Some of the agencies that have been approached for information suspect the officials are expected to prove a link between sex education and early sexual activity, despite evidence that there is no such connection. Mr Patten's moral line has caused a row with the Department of Health. He has issued draft guidelines which say teachers could commit a criminal offence by giving contraceptive advice to under-16s.
Under pressure to change this stance when he publishes his final advice in a few weeks' time, he now seems likely drop the threat of legal action. Instead, he could make it a disciplinary offence to help under- 16s without telling their parents. This would mean teachers could be sacked for giving pupils the address of the nearest family-planning clinic.
Department of Health officials have said there is nothing in law to forbid teachers giving birth-control advice, and they would not be willing to legislate to make it illegal.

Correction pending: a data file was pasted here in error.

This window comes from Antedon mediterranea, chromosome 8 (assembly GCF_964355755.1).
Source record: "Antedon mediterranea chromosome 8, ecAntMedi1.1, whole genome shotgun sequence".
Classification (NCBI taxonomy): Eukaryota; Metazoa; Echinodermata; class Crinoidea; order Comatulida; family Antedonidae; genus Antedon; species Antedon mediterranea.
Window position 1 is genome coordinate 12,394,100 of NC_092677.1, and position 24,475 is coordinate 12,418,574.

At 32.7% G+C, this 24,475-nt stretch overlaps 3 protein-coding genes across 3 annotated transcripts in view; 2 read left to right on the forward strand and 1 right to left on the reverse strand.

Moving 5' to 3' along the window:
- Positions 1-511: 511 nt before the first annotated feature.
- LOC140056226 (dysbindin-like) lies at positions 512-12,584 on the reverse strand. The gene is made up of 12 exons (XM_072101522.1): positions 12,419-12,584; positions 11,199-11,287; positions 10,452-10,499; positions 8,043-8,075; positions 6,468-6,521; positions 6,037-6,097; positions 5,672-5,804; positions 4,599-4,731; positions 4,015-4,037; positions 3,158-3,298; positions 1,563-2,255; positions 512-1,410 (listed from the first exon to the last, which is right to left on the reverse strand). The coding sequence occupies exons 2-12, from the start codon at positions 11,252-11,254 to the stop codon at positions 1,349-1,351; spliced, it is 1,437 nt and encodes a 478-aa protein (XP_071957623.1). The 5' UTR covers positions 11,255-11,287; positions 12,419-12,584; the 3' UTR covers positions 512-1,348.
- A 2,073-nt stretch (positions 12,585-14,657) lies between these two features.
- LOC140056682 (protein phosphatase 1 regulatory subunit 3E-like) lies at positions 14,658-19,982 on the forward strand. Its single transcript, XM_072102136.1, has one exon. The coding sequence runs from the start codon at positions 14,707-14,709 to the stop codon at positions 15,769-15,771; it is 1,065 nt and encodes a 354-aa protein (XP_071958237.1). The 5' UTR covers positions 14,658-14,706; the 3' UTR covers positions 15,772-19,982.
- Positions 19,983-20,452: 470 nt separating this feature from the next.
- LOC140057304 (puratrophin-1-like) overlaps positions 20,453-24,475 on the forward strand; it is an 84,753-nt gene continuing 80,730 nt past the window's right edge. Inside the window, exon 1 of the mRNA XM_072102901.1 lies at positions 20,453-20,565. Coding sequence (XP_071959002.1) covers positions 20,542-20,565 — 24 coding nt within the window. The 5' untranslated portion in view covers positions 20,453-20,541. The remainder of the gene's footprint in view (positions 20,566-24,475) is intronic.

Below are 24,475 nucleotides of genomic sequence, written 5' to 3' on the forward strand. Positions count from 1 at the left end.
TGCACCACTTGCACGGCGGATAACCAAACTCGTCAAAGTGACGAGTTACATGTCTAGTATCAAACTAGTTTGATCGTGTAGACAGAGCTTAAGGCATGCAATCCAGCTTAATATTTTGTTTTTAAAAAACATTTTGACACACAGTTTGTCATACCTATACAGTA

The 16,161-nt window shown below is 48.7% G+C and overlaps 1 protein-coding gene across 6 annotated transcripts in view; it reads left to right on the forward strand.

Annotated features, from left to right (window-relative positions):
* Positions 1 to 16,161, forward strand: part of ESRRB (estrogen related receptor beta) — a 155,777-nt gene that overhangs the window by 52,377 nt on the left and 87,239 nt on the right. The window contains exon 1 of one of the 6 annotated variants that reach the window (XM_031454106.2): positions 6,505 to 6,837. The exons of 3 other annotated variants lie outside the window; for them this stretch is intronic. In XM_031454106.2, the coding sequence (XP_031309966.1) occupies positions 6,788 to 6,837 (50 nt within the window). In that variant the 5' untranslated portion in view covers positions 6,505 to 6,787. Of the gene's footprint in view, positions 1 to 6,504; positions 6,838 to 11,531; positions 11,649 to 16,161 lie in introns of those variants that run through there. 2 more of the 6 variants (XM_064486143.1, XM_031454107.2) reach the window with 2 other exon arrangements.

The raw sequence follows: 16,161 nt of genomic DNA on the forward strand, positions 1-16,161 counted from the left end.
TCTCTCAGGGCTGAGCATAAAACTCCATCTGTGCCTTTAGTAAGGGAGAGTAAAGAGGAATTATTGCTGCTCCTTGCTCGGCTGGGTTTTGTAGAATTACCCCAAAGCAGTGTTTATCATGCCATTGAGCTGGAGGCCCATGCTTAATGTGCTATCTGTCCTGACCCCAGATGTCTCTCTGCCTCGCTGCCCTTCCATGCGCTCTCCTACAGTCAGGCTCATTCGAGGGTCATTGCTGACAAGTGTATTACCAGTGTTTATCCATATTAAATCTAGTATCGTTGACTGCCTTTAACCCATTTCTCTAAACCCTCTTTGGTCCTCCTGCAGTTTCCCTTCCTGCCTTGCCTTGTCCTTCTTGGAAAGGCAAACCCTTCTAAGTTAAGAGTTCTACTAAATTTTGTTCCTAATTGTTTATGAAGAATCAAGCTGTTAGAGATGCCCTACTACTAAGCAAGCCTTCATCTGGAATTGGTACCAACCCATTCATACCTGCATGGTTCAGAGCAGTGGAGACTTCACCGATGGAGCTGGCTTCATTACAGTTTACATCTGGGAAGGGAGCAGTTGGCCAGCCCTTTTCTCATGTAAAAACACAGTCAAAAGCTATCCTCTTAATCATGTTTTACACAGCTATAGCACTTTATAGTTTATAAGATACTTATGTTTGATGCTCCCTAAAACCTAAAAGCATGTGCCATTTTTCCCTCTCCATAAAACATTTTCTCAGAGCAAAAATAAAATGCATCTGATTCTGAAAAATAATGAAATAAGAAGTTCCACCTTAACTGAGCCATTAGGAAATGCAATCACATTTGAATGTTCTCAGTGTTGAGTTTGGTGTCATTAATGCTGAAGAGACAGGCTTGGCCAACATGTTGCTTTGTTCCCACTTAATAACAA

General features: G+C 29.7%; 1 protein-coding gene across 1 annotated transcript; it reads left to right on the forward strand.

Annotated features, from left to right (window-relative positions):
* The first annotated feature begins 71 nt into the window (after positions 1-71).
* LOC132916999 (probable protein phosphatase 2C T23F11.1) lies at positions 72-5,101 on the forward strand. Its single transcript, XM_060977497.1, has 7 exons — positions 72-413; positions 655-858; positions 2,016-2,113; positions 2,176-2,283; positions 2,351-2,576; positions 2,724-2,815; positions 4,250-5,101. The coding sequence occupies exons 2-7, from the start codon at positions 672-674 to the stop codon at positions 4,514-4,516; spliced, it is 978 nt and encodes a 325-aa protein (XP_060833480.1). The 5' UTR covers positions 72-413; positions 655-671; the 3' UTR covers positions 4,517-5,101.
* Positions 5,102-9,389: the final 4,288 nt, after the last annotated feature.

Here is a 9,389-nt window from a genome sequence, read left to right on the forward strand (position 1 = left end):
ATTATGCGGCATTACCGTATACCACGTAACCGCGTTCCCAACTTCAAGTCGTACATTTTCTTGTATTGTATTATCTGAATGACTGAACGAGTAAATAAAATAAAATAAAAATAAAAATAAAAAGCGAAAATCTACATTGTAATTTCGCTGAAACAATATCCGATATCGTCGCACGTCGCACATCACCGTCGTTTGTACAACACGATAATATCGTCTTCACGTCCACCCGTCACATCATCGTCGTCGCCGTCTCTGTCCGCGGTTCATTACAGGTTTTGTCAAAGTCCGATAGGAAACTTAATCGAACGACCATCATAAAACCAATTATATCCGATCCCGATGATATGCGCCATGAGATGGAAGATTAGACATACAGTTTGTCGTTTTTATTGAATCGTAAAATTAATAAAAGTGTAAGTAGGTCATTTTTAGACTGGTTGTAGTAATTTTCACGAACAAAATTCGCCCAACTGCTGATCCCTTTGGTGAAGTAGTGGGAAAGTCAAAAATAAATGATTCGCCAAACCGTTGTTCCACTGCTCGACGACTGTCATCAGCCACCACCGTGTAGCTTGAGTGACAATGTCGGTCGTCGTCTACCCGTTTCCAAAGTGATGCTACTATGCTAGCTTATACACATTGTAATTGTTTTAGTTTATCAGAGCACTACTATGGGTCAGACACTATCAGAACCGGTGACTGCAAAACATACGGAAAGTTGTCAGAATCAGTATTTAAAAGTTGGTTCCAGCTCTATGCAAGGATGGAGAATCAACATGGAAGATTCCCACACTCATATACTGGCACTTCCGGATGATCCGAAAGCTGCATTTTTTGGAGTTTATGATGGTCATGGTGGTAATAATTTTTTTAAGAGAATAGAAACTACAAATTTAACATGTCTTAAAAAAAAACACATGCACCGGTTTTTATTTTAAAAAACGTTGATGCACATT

If Mr Patten's officials want to prove that a thorough sex education can lead to early sexual activity, they are likely to be disappointed. A World Health Organisation study of 19 countries suggested that, if anything, better-informed youngsters were likely to wait longer before they started to have sexual relations. In the Netherlands, where pupils receive full and frank information about sex, the average age at which young people have their first sexual experience is slightly older than in Britain. The only recent study in the UK to look at the issue was carried out at London University. Kaye Wellings, one of the authors, said: 'We found that people who said schools were their main source of information about sex had a later age of first intercourse than those who did not.'
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